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Modern architects have always been fascinated by glass. But it is only in the past decade or so that architects and engineers have started to create in real life something like the visions of early-20th century pioneers such as Mies and that fantastic writer Paul Scheebart who Bruno Taut - a glass enthusiast himself - described as the 'only poet in architecture'.

Recent, great innovations have been the development of structural glass and glass assemblages in which the supporting structures of mullions and transoms have been minimised almost to the point of invisibility, or have been transformed into delicate armatures to which the glass is, apparently, lightly attached.

Similarly, Thrislington's new glass cubicles, the latest innovation in the top-pivoting Oasis range, embody these principles of structural minimalism, engineering and, literally, clarity. The company's commitment to design is recognised by the architects who have used its products: Hertzog & de Meuron at Tate Modern, Grimshaw at Manchester airport, Foster at Canary Wharf station, Rick Mather at Soane's Dulwich Picture Gallery, BDP at the Albert Hall and Marks Barfield at the booking facilities for the London Eye.

The Oasis range has had strong engineering intelligibility from its inception. Dividing panels are bracketed to the rear wall and supported at the bottom by a CNC turned stainless steel foot bolted into the floor and set out of sight 200mm back from the front.

They are restrained laterally at the top by a door-head-height horizontal rail.

Self-closing, lightweight MDF doors with various finishes are pivoted top and bottom off a suspended vertical aluminium section fixed at the leading edge of the dividing panels. (This allows Thrislington's doors to provide finger clearance. ) The final appearance of the Oasis range is of a floating wall of panels in stainless steel, timber, veneer, laminate or now glass, with suspended vertical aluminium posts marking the divisions.

Behind it all lies an integrated and entirely rigid structure.

The problem Thrislington's designers faced was how to maintain these general visual principles using glass. First, it has avoided the misleadingly 'safer' and clumsy use of big plates backing up metal-to-glass fixings.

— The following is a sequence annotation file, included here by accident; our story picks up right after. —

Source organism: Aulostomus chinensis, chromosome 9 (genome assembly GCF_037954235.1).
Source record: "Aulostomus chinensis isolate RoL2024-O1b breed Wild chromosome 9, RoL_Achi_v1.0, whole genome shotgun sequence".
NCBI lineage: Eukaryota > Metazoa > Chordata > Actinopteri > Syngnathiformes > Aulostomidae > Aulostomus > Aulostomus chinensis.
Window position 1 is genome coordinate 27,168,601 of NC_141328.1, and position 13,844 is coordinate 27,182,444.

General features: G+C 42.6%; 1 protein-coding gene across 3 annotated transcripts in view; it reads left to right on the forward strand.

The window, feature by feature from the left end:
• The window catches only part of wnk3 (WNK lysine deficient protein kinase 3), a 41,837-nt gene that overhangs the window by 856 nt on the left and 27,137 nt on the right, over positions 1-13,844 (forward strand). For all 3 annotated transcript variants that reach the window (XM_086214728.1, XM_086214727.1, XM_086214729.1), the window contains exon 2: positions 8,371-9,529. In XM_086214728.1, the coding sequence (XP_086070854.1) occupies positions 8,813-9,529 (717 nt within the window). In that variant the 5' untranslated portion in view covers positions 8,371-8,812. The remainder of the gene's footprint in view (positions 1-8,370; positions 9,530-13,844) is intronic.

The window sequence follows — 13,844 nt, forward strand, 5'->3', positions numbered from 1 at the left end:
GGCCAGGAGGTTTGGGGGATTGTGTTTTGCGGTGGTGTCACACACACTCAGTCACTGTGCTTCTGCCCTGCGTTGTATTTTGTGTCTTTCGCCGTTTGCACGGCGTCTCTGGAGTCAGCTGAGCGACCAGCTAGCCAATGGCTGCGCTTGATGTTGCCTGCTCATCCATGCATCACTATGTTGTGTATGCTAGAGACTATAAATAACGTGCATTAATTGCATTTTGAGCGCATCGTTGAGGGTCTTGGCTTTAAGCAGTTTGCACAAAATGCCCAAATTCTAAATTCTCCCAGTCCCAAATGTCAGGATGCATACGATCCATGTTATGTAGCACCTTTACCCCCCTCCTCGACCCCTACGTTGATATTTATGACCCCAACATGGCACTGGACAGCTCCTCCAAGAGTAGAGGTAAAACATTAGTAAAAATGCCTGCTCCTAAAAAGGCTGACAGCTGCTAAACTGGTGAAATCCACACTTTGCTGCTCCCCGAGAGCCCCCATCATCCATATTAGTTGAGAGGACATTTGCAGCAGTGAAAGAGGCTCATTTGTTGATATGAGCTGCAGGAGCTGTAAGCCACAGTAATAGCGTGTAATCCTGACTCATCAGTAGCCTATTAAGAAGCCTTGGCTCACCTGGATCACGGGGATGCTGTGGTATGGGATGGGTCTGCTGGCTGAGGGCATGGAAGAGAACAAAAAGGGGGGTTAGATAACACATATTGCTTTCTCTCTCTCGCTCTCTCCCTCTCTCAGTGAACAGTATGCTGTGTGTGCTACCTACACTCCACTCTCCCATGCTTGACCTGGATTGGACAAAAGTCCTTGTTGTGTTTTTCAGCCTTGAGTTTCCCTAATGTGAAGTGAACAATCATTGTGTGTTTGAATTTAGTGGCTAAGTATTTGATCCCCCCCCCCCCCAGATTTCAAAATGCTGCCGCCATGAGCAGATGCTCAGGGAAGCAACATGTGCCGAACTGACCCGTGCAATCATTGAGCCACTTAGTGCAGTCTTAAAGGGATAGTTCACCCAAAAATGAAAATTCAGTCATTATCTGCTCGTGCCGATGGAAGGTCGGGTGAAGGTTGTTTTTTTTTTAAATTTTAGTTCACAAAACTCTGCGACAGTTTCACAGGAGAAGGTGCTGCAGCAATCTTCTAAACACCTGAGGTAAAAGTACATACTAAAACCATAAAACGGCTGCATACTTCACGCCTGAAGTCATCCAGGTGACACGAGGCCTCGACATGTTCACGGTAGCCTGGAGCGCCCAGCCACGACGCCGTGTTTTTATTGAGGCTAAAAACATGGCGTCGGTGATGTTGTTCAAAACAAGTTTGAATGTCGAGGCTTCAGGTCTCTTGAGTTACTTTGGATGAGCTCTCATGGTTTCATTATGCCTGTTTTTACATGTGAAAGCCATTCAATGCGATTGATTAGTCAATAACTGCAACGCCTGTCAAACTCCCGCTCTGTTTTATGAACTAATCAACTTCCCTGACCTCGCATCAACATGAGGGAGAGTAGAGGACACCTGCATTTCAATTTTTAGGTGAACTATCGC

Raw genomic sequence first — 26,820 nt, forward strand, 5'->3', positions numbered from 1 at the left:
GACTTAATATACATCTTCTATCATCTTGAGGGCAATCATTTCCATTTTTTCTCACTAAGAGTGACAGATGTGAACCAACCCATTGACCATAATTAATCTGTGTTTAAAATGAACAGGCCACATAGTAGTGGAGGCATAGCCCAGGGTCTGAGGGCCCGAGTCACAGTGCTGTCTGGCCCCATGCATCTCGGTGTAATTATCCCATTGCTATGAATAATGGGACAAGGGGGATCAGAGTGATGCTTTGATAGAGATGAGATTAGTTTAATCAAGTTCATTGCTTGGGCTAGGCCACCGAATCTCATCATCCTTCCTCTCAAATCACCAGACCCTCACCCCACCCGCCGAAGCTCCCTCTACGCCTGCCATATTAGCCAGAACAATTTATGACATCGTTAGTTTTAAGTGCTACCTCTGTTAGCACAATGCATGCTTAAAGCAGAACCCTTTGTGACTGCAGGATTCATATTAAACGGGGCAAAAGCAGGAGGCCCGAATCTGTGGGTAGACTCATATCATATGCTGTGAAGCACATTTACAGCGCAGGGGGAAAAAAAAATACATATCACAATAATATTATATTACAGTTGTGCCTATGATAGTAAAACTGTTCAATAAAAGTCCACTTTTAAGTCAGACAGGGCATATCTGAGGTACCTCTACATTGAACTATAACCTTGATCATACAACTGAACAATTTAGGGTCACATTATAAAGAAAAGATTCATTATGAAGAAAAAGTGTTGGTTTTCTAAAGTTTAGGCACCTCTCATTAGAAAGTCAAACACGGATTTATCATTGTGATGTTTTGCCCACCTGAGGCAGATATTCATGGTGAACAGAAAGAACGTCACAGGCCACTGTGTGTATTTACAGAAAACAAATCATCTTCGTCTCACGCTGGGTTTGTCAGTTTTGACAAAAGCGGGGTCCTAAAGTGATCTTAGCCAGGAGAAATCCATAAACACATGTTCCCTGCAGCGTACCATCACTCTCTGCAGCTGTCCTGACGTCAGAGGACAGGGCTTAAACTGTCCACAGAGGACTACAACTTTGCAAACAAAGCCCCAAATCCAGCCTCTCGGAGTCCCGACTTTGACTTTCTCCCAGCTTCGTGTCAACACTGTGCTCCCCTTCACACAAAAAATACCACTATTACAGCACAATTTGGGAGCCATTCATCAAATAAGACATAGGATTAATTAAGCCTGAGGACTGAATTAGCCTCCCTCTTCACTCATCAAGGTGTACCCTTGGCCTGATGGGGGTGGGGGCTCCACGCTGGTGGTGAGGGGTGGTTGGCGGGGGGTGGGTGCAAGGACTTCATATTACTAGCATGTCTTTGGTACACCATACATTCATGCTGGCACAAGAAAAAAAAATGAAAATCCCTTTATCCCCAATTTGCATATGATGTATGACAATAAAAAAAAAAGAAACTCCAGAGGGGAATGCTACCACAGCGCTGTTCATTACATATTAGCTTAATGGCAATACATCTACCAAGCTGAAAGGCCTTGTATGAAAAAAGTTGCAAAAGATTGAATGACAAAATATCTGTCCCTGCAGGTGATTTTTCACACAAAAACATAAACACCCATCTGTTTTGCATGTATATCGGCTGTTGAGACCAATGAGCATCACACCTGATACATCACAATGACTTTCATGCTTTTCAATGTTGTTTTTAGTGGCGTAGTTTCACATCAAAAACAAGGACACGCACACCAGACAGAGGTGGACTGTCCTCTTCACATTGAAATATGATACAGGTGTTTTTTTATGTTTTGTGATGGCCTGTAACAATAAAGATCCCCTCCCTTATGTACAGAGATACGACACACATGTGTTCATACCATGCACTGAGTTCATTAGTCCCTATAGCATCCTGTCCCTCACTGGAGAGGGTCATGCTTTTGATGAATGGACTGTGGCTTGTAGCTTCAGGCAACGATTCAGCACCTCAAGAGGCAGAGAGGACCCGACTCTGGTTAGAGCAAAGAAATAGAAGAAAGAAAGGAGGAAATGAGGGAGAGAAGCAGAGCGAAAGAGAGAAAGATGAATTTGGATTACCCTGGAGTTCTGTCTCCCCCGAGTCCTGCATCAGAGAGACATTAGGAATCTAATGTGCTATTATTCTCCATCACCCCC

Cutting-edge knowledge about the real performance of glass has enabled the designers to reduce these fittings to small, stainless steel strips no wider than the heads of the two fixing lugs at each pivot. They serve their purpose plainly, with economy of materials, and they do it elegantly.

The Oasis closer had been a cam assemblage fitted at the top in the 32mm thickness of the door. Because the glass doors and panels are only 10mm thick, a new self-closing mechanism had to be designed. It is now a tiny, adjustable hydraulic assembly hidden in the head rail. Not only can it regulate the speed of closing (12 seconds is a typical figure) but it can be specified so that the door falls open.

It is the top pivot which supports the weight of the door, while the bottom one stops any lateral movement. The bottom pivot incorporates a specially designed heavy-duty sealed bearing that accommodates the relatively heavy glass door. The new hydraulic closer is now part of the standard specification across the entire Oasis range.

The shape of the polished or satin stainless steel door handle follows the standard Oasis door handle, whose mechanism is located in the door thickness. On the glass door the handle reads on the outside as a simple circular fingerplate. On the inside it is longer, and has a T bar to enable users to rotate it through 45infinity to close into a receiver in the vertical dividing section. A tiny, yet effective, rubber buffer in the centre of the handle serves as a shock absorber should the door go beyond its already dampened opening travel.

The glass cubicles have been used for showers at Fletcher Priest's Chelsea Village leisure complex. But because the glass can be etched to specification, there is no special reason why they should not be used for WCs. At Kimberley Clark's Service Centre in Brighton, BDG McColl used an unusual 2mm deep ribbed aluminium laminate on the doors which 'has worked out well', according to the designers. And Ulsterbased Hobart and Heron has deployed the standard Oasis cubicles with veneered doors for its three-building office development at Eastleigh, Hampshire. Job architect David Ginty says: 'We had used Thrislington for an earlier building for the same client.Oasis is a very good system and the client knew he would get high quality and durability.

Because this was a long-term investment he wouldn't budge when he was offered cheaper alternatives.'

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